enzymes in viruses

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lherzog
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enzymes in viruses

Post by lherzog » Mon Nov 27, 2006 11:11 pm

Help please!
my teacher gave me this question as homework:
A researcher inserted a gene from the pancreas of an elephant into a plasmid which was taken up by a bacterium. The bacterium then transcribed this gene into mRNA and translated the mRNA into protein. THe protein produced was useless; it contained many more amino acids than the protein made by the eukaryotic cell, and the amino acids were in a different sequence. Explain why. What enzyme found in some viruses could have solved this problem? Explain how the researcher could have used this viral enzyme to produce the protein she wanted.
please help me in any way that you can!
thanks

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fluktuacia
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Post by fluktuacia » Tue Nov 28, 2006 1:00 pm

doesn't it have something to do with introns and extrons (the introns were not spliced out from transcribed DNA asi it happends in the eukaryotic cells, because bacteria are prokaryotic)..
just a suggestion

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rob3
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Post by rob3 » Tue Nov 28, 2006 1:18 pm

I agree; the intons are still present in the elephants DNA, since the bacteria is a prokaryote, it has no mechanism for removing the introns from the pre-mRNA. Im not sure of the enzyme that would be used to remove them, maybe it is some sort of restriction enzyme? A way that the whole problem could be bypassed is by using cDNA from the elephant, as this is made from mRNA which contains no introns.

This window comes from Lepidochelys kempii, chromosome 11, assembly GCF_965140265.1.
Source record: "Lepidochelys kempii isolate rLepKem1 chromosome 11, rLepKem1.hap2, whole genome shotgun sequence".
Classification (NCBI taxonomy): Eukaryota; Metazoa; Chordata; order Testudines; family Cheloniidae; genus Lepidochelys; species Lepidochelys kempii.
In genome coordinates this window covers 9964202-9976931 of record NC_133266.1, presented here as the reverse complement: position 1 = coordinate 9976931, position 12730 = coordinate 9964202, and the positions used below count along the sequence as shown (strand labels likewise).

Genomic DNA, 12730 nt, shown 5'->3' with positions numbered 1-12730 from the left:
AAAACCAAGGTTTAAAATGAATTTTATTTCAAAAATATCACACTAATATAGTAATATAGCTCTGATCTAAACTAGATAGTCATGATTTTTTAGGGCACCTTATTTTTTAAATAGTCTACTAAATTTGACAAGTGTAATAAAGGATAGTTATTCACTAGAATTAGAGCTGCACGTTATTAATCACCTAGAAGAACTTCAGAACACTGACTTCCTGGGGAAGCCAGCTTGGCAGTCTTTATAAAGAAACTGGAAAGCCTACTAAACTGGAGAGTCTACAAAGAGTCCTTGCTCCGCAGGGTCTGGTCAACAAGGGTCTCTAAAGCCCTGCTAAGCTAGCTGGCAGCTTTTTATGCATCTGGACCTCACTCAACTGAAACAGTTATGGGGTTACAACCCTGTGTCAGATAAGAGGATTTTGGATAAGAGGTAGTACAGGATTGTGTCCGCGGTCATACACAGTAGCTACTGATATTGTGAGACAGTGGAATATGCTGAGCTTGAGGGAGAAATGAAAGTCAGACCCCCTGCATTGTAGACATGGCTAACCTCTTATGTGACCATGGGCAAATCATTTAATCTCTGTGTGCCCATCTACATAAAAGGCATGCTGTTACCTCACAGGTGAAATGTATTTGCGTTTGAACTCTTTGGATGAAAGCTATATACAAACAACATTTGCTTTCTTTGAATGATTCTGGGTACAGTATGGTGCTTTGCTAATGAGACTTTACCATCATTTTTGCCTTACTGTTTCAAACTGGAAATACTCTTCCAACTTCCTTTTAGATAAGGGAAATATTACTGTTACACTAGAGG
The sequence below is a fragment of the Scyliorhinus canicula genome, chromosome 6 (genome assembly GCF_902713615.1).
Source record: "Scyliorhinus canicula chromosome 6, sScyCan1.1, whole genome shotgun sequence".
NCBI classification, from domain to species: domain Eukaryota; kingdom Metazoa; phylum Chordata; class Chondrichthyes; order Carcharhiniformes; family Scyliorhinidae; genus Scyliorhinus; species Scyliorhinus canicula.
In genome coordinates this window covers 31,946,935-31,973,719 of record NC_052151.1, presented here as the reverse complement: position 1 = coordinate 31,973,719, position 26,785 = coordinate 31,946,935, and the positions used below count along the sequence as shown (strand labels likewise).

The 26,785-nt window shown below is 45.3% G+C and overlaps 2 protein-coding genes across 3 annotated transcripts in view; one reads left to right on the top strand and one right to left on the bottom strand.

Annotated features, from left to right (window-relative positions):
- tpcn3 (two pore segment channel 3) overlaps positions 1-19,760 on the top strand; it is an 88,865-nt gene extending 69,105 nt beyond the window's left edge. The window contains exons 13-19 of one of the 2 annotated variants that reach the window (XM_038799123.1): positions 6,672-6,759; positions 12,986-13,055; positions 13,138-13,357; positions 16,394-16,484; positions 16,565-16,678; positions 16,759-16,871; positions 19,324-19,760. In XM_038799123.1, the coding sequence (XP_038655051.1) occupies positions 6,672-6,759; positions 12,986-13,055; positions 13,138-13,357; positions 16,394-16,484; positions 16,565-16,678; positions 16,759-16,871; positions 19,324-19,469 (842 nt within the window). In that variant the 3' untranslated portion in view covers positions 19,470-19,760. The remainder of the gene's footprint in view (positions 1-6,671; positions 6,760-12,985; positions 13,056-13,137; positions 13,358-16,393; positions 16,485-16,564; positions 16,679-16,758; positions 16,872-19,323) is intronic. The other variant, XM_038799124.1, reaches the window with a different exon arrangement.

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MrMistery
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Post by MrMistery » Tue Nov 28, 2006 7:27 pm

i think it refers to the enzyme proteinase, if i remember correctly
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canalon
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Post by canalon » Tue Nov 28, 2006 9:56 pm

Certainly not. It refers to the enzyme found in the retrovirus that could definitely help getting rid of the introns problem...
Patrick

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any proof. (Ashley Montague)

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Post by MrMistery » Wed Nov 29, 2006 11:52 am

isn't that called proteinase? what's it called then? my memory fails me
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rob3
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Post by rob3 » Wed Nov 29, 2006 12:23 pm

Are you talking abou reverse transcriptase? Because I dont think that removes introns.

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canalon
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Post by canalon » Wed Nov 29, 2006 1:43 pm

Yes it is RT. It does not remove introns but it allows the synthesis of cDNA from the mRNA whose introns were removed
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rob3
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Post by rob3 » Wed Nov 29, 2006 6:39 pm

Yes, but werent we trying to find an enzyme present in viruses that COULD remove introns?

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Post by MrMistery » Wed Nov 29, 2006 6:57 pm

of yes, proteinase acts on proteins(duh)
and since the substrate for reverstranscriptase is mRNA it does not have introns.
sometimes i amase even myself at how dumm i am
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canalon
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Post by canalon » Wed Nov 29, 2006 7:50 pm

rob3 wrote:Yes, but werent we trying to find an enzyme present in viruses that COULD remove introns?


No, one that could solve the problem which was the presence of introns. If instead of cloning the whole gene, you clone the cDNA produced by the RT you have solved the problem with a viral enzyme.
Patrick

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